Alien vegetation removal to start the day, followed by same more road maintenance before lunch. After lunch was an elephant project – it was amazing to see these huge graceful animals. Fun fact learned from the day – elephants can turn on and off their pain receptors. This means that they can eat cacti without feeling pain!

This amazing day was rounded off by a night drive at 20.00. On the drive participants were lucky enough to see elephants, spring hares (South African kangaroos – much smaller than Australian ones!), wildebeest and impala. A highlight was hopping out of the truck, lying on the grass and enjoying some star gazing. The stars here are just incredible.

Day 9:

The morning brought a hike! It was pretty flat at first but got really steep for about 20 minutes before reaching a peak with stunning views over the reserve. The hike took about 2 hours in total to reach the top, and then participants sat and had a picnic overlooking the spectacular scenery below. The hike back was pretty steep and therefore slow, so participants arrived back at about 15.30. Everyone was very quiet after the exertions!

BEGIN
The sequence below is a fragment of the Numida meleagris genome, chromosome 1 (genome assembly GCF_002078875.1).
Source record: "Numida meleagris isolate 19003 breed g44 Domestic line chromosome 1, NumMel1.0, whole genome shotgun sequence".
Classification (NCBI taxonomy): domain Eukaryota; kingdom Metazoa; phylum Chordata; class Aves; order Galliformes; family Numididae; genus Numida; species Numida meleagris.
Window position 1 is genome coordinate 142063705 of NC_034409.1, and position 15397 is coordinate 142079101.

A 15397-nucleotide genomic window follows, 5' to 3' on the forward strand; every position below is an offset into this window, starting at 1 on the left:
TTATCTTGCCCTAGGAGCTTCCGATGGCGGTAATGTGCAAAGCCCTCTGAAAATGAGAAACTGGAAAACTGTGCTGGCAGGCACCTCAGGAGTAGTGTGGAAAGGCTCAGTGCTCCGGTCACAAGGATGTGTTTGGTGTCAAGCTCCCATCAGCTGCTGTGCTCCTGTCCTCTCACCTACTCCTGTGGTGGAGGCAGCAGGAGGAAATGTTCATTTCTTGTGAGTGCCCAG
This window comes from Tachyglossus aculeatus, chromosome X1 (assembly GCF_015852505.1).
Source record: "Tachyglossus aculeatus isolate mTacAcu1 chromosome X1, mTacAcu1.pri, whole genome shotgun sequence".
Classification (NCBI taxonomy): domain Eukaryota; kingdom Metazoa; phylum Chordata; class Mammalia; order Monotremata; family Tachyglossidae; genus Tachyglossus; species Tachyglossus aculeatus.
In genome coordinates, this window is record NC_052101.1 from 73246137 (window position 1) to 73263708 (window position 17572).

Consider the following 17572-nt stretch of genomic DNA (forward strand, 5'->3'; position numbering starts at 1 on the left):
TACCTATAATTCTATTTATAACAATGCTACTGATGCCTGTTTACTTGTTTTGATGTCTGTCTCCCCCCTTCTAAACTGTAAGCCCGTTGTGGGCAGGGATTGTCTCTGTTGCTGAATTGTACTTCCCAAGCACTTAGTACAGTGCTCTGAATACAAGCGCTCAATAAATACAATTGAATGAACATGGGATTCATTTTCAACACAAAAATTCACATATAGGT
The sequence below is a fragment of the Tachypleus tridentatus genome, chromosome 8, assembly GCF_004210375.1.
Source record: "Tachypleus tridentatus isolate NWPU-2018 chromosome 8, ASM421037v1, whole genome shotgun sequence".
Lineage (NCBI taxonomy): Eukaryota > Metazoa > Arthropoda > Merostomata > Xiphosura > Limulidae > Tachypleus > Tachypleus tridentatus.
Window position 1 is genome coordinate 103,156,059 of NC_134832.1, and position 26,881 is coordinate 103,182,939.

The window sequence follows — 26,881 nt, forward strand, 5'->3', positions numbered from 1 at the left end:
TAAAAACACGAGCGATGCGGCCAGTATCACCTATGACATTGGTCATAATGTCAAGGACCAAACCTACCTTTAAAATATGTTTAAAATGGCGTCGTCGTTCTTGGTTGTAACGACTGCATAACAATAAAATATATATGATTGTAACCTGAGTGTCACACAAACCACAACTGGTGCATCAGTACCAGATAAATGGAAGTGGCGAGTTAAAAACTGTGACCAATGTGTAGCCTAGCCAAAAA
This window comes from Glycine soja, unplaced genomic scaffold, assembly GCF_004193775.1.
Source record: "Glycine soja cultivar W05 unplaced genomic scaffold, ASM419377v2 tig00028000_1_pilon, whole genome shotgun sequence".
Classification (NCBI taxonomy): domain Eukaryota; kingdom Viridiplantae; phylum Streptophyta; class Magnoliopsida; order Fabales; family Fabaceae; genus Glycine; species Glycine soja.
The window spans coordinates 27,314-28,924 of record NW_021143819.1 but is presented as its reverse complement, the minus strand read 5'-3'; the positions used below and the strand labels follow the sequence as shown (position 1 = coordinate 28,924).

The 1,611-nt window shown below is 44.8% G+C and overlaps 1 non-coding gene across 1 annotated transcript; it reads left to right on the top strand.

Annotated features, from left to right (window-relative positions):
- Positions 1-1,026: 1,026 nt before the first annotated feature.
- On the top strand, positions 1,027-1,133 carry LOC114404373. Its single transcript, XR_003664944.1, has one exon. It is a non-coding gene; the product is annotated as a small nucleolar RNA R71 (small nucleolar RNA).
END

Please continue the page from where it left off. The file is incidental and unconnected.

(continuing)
A mother and baby lion in a game reserve in South AfricaDay 10:

Epic morning! Participants saw a pack of lions feeding on a zebra. Unfortunately they arrived to late to see the lions making a kill, but the feeding was still incredible.

After that dramatic start to the day, participants did weed control around the fences. If the weeds grew too tall, it wouldn’t allow for the electric current to run through the fences and hence the animals could possibly escape – something to be avoided!

In the afternoon it was back to rhino monitoring and then a sunset game drive.

Day 11:

Everyone was up early today for a dawn drive at 6.30 – hippos were sighted! The views and the light changes were amazing and a real treat.

This was to be Jasmine’s last day on the reserve before heading off for a long weekend trip to Jeffrey’s Bay, so the rest of it was spent packing.

To find out more about this Big 5 conservation volunteer project, see our conservation experience page.